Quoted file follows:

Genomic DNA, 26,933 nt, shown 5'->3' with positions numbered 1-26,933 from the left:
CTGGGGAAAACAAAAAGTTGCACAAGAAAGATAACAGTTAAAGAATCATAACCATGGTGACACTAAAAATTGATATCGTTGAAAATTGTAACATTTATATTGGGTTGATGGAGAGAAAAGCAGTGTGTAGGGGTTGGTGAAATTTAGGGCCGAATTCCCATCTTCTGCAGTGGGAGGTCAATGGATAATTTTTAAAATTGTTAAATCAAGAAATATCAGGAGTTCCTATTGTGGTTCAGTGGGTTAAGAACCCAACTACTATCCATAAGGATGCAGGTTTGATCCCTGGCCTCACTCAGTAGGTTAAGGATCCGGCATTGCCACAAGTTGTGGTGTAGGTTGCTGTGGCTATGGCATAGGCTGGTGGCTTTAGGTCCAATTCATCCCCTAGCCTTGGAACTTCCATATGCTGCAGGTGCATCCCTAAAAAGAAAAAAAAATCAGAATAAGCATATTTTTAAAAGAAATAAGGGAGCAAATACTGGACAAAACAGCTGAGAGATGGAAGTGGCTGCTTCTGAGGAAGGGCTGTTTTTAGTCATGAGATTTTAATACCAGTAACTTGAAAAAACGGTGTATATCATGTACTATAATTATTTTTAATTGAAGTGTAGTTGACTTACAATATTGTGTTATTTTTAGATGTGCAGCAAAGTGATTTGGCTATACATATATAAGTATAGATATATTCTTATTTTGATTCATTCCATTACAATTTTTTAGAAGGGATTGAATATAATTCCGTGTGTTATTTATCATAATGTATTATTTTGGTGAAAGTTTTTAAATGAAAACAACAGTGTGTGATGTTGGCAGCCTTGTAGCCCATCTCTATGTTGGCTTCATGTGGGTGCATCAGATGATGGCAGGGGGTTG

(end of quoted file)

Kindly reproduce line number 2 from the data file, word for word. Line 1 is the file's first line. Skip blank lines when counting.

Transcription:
CTGGGGAAAACAAAAAGTTGCACAAGAAAGATAACAGTTAAAGAATCATAACCATGGTGACACTAAAAATTGATATCGTTGAAAATTGTAACATTTATATTGGGTTGATGGAGAGAAAAGCAGTGTGTAGGGGTTGGTGAAATTTAGGGCCGAATTCCCATCTTCTGCAGTGGGAGGTCAATGGATAATTTTTAAAATTGTTAAATCAAGAAATATCAGGAGTTCCTATTGTGGTTCAGTGGGTTAAGAACCCAACTACTATCCATAAGGATGCAGGTTTGATCCCTGGCCTCACTCAGTAGGTTAAGGATCCGGCATTGCCACAAGTTGTGGTGTAGGTTGCTGTGGCTATGGCATAGGCTGGTGGCTTTAGGTCCAATTCATCCCCTAGCCTTGGAACTTCCATATGCTGCAGGTGCATCCCTAAAAAGAAAAAAAAATCAGAATAAGCATATTTTTAAAAGAAATAAGGGAGCAAATACTGGACAAAACAGCTGAGAGATGGAAGTGGCTGCTTCTGAGGAAGGGCTGTTTTTAGTCATGAGATTTTAATACCAGTAACTTGAAAAAACGGTGTATATCATGTACTATAATTATTTTTAATTGAAGTGTAGTTGACTTACAATATTGTGTTATTTTTAGATGTGCAGCAAAGTGATTTGGCTATACATATATAAGTATAGATATATTCTTATTTTGATTCATTCCATTACAATTTTTTAGAAGGGATTGAATATAATTCCGTGTGTTATTTATCATAATGTATTATTTTGGTGAAAGTTTTTAAATGAAAACAACAGTGTGTGATGTTGGCAGCCTTGTAGCCCATCTCTATGTTGGCTTCATGTGGGTGCATCAGATGATGGCAGGGGGTTG